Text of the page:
THE SINISTER sound of a patrolling army dies away outside and in the desolate, leaky room, a sensitive looking man opens the old volume he has just unearthed, kisses its pages and sniffs in their scent with a happy smile of remembrance. Then, as a searingly nostalgic violin piece steals over the scene, the past begins to re- emerge from hibernation in weird, magical ways. Suddenly the brick back wall of the theatre becomes a nocturnal street as seen from above, so that you appear to be looking down airily - and in open-mouthed delight in my case - on the man who is walking along it in the moonlight.
Meanwhile, figures, absorbedly reading, hatch out of book-filled packing cases and then - further unbalancing any normal sense of orientation - roll across the floor, still reading, as though they inhabit a plane divergent from ours. Cheekily, too, some of these revenants pop out of receptacles far too small to have possibly contained them. Haunting, wondrous, and surreally funny, this spectacle of the past re-awakening forms the unforgettable opening to Theatre de Complicite's Street of Crocodiles, which has just opened at the Cottesloe.
The director, Simon McBurney, has described this company-devised piece as 'a brush with Schulz's imagination', Schulz being the Polish-Jewish writer, Bruno Schulz (shot dead by an SS agent in 1942) whose stories are the show's springboard. In some respects, these works are unlikely candidates for stage adaptation, having little in the way of dialogue or plot structure. And they are written in an intense, sickly poetic prose which instead of propelling you forward keeps detaining you in its clogging richness.
Always set in the small provincial town of Drohobycz and the family home and draper's business, the stories are imaginatively dominated by the eccentric figure of Schulz's father, Jacob, 'the lonely hero' who 'waged war on the fathomless, elemental boredom that strangled the city'. A crank who is always losing his ledger and stuffs the attic with strange eggs (thus giving rise to some spectacular hygiene problems when the exotic birds are hatched), Jacob is also a would-be demiurge, a rival Creator who believes that there is no such thing as dead matter: 'lifelessness is only a disguise behind which hide unknown forms of life'.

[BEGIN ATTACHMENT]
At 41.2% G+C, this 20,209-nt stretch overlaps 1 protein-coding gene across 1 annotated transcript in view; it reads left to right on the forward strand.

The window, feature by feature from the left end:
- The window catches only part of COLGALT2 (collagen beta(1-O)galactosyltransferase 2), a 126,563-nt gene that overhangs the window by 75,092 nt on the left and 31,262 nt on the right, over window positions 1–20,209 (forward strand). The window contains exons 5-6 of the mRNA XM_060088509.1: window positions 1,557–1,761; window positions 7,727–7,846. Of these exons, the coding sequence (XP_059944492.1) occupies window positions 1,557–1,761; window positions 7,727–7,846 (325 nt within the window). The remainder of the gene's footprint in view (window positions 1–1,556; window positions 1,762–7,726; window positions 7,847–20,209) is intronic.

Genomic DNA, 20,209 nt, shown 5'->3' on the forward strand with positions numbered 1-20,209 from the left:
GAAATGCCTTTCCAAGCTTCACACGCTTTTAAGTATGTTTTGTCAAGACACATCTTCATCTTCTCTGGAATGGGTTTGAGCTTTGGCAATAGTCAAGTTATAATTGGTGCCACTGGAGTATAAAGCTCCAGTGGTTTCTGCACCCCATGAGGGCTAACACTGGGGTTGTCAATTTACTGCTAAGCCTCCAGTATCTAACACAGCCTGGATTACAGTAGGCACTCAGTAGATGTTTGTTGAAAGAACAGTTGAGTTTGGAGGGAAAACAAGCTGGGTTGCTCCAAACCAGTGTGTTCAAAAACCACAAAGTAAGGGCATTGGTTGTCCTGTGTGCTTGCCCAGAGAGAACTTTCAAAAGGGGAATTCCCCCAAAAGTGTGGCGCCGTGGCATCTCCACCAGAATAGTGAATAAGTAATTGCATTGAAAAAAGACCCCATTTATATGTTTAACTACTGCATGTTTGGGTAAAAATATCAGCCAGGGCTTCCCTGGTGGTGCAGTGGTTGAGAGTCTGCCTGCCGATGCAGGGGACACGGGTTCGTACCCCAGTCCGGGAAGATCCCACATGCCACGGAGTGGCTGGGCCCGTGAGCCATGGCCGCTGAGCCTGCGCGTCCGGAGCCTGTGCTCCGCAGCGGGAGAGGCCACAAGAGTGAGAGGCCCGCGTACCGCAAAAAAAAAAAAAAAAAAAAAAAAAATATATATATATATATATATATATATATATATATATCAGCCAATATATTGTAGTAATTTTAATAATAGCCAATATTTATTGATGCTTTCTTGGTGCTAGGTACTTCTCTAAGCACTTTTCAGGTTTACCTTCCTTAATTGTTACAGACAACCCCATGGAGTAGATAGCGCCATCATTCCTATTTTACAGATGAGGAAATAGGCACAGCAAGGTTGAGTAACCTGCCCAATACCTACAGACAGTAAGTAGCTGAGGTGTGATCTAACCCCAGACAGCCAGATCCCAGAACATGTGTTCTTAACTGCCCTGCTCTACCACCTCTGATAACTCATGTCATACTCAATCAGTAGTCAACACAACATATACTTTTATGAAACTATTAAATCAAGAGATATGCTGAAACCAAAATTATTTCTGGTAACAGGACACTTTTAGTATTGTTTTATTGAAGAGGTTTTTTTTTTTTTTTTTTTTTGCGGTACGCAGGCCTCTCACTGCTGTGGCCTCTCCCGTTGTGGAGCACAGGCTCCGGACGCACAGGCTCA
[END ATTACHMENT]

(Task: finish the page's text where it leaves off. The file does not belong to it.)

His fixed belief in matter's fluidity (he's convinced that his own brother has been gradually transformed into the rubber tube of an enema bag) has its stylistic counterpart in the exuberantly metamorphic nature of Schulz's imagery and vision. It is this that gives his world its theatricality, a fact which McBurney and cast vividly exploit. The legs of upended chairs become the emergent, struggling roots of spring. Matthew Scurfield's splendid, moving Jacob steals up into his attic through the lid of an old-fashioned school desk, the wild aviary there conjured up by flapping books and lunging brollies. And when he is in the sanitorium, firing off mad obiter dicta from his bed, one of his old ledgers, held up behind his head, is a poignant stand-in for a pillow.
The Schulz-figure, Joseph, is played by Cesar Sarachu, whose sensitive performance contributes greatly to the success of the evening. He gives you a valuable point of contact with normality as the show plunges you into a chaotic world where people sit halfway up walls, try to cut cigar smoke with scissors, or strain romantically at one and other in the attempt to join the matching halves of symbolically broken plates. Ranging in mood from broad farce to the piercingly elegiac, the show is played with a hard, fluent balletic energy.
It's debatable though, whether it has anything new to say about the stories. Rather, they provide the company with another exercise in pure style. 'If. . . I were to attempt a criticism of creation,' says Schulz's father 'I would say 'Less matter, more form]' ' If I were to attempt a criticism of Complicite, I would say, 'Less form, more matter'.
The Cottesloe: 071 928 2252.
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